Loose change brings in a steady but small part of Coinstar's (Nasdaq: CSTR) revenue and income, putting the pressure to deliver on its Redbox DVD kiosks and new streaming movie venture, Redbox Instant, as well as anything else it can automate into a vending machine, like its Rubi coffee kiosks.
How is the company performing in this age of declining DVD usage and severe streaming competition?
For one thing, management is controlling costs. While total revenue has increased more than 50% since 2010, operating costs as a percentage of revenue have decreased from 70% to 68%, and general and administrative expenses have been stable, around 9% of revenue. Additionally, even though marketing expenses are less than 2% of revenue, that percentage has decreased each year from 2010.
While a class action lawsuit filed in 2011 that alleged that executives failed to disclose material information put the integrity of management into question, it seems that they've proven their operations skills. And with the current CFO and head of supply chain Scott Di Valerio taking over as CEO in April, the business should continue to be efficiently run.
Even though coins were developed when humans first discovered how to shape bronze, Coinstar continues to innovate how we trade coins for goods and services. Recently, the company partnered up with eBay's (Nasdaq: EBAY) PayPal to allow customers to deposit loose change directly into their digital wallets, as well as to withdraw money from their PayPal accounts. In Coinstar's test market of Dallas, "40% of kiosk users who used the PayPal feature went back to use PayPal on a Coinstar kiosk an average of two times a month."
There are, of course, threats to the stable profits from turning coins into more easily spendable currency. The biggest for Coinstar is likely the large proportion of business it has with its top retail partners. Wal-Mart (NYSE: WMT), Walgreen (NYSE: WAG), and Kroger(NYSE: KR) made up 16%, 16%, and about 11%, respectively, of revenue in 2012. The contracts with these companies can be terminated rather quickly; Wal-Mart's, for example, can end "in as little as 90 days' notice."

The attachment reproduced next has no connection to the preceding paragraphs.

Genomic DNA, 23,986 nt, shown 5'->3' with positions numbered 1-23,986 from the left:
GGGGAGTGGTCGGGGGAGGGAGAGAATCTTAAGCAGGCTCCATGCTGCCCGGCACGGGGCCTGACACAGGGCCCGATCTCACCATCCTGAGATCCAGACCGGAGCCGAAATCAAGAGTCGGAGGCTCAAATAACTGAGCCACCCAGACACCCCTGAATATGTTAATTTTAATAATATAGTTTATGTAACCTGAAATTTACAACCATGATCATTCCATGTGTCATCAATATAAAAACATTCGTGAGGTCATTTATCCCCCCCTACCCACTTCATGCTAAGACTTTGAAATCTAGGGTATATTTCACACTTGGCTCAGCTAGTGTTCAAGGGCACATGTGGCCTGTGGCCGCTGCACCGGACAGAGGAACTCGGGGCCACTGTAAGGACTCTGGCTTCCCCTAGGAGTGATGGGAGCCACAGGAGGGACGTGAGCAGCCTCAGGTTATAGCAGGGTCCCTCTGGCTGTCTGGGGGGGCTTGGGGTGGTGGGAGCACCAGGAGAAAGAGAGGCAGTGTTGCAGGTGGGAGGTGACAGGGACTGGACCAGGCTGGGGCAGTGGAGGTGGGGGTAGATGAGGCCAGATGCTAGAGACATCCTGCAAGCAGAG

The most important part of Coinstar's future rests with its opportunities outside of DVDs and coins. It owns 35% of Redbox Instant, its streaming video joint venture with partner Verizon(NYSE: VZ). Redbox Instant is in line with Netflix's (Nasdaq: NFLX) price point, at $8 per month for streaming videos, but also gives customers four DVD or video game rentals per month at any Redbox kiosk. Currently, however, Netflix has a larger collection of titles.
The rollout of Coinstar's Rubi coffee kiosks was delayed because of design changes, but incoming CEO Di Valerio stressed the company's focus on delivering the coffee machines in the second quarter of this year. In addition to coffee, the company continues to test selling tickets and holds a stake in ecoATMs, which allow consumers to swap old electronics for cash.
New buybacks and debt
Coinstar's board authorized $250 million worth of share buybacks in January. The company has already repurchased $45 million worth of shares this year, and this new authorization shows that the company wants to continue to return value to shareholders. In 2010, the company bought $49 million of its own shares; in 2011, $63 million; and in 2012, $140 million. Of course, only time will tell whether the buybacks are justified.
Coinstar also issued $350 million in debt at a 6% interest rate, due in 2019. There are many different ways this debt could go to work, from funding its expansion of Redbox in Canada, or adding new Rubi kiosks, or acquiring content for Redbox Instant, or even implementing the above-mentioned share buybacks. The company shouldn't have a problem paying for the new debt, as in the last quarter it was able to cover its interest payments more than 13 times over with its earnings.
While DVD players are still in use, customers will still want DVDs. Redbox now offers both conveniently located DVD rental and online streaming, which sets it apart from other streaming services. But its selection of streaming titles is limited, and it might be too late to join the streaming media fight.
Even if you're not comfortable with Coinstar's odds of succeeding with Redbox, it offers other potential cash cows in the automated kiosk industry. While none are a sure bet, management seems to tightly control finances and realize the need for continued innovation.
Fool contributor Dan Newman owns shares of eBay. The Motley Fool owns shares of eBay and Netflix. Motley Fool newsletter services have recommended buying shares of eBay, Coinstar, and Netflix. The Motley Fool has a disclosure policy. We Fools may not all hold the same opinions, but we all believe that considering a diverse range of insights makes us better investors. Try any of our Foolish newsletter services free for 30 days.